CAMERON: Don't Blame Me If The Economy Crashes - It's Everyone Else's Fault


David Cameron

REUTERS/Luke MacGregor

British prime minister David Cameron has penned a piece for the Guardian today, with one basic message: don't blame me if the economy tanks before the election.


He's flagging up all the big concerns for the global economy:

Six years on from the financial crash that brought the world to its knees, red warning lights are once again flashing on the dashboard of the global economy.

As I met world leaders at the G20 in Brisbane, the problems were plain to see. The eurozone is teetering on the brink of a possible third recession, with high unemployment, falling growth and the real risk of falling prices too. Emerging markets, which were the driver of growth in the early stages of the recovery, are now slowing down. Despite the progress in Bali, global trade talks have stalled while the epidemic of Ebola, conflict in the Middle East and Russia's illegal actions in Ukraine are all adding a dangerous backdrop of instability and uncertainty.

Everything sounds a bit bleak. In 2006, just after he'd become Conservative party leader, Cameron famously pushed an optimistic strategy, saying that the Tories should "let sunshine win the day". Since then, the economics have turned in Cameron's favour. While the rest of the eurozone flirts with deflation and recession, the UK still has decent economic growth. It's not perfect, of course. The poor have basically missed out on the recovery. But the UK looks good in comparison to its peers.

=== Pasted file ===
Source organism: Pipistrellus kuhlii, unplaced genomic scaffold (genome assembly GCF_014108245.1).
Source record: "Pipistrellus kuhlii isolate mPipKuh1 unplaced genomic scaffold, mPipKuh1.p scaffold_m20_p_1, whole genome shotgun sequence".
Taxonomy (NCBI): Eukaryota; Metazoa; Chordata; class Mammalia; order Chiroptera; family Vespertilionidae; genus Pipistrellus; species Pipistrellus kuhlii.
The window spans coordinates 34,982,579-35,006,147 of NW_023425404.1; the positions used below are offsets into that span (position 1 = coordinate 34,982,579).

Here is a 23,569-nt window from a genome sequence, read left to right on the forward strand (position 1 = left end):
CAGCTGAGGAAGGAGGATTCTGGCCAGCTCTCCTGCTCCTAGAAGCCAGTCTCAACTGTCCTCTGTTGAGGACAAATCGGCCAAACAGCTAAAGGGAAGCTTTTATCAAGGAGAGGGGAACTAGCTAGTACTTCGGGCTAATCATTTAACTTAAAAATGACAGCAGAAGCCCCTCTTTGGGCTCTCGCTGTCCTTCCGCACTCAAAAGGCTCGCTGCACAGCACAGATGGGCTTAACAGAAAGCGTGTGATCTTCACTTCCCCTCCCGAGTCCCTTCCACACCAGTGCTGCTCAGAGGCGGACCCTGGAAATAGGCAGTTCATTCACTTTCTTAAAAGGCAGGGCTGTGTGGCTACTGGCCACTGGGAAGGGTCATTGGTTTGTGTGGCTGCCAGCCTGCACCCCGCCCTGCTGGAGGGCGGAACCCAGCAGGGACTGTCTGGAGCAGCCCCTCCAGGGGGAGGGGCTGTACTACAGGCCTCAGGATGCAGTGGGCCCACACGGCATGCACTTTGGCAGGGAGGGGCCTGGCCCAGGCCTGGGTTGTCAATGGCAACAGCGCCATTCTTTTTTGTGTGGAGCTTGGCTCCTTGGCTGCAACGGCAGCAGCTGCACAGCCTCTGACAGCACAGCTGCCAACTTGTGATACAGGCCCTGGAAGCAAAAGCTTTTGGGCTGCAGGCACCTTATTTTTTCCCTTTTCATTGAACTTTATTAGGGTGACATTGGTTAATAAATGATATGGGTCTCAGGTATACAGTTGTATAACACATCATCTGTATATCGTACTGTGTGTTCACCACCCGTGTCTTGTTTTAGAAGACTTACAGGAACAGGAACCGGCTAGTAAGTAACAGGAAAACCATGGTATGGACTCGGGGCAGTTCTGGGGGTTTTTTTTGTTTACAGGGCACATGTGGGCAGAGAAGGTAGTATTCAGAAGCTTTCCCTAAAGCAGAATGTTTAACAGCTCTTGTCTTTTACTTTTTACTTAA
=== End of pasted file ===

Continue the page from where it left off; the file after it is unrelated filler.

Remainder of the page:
The Guardian piece goes on:

In our interconnected world, wider problems in the global economy pose a real risk to our recovery at home. We are already seeing that, with the impact of the eurozone slowdown on our manufacturing and our exports.

We cannot insulate ourselves completely, but we must do all we can to protect ourselves from a global downturn.

It's a curious message: David Cameron swept to power in 2010 after an election campaign that asserted that the global financial crisis wasn't just a global phenomenon, but was specifically the fault of the governing Labour party. He's now preparing to go into another election campaign warning people that the economy severely in danger from the global economy, but the slowdown isn't to be blamed on him.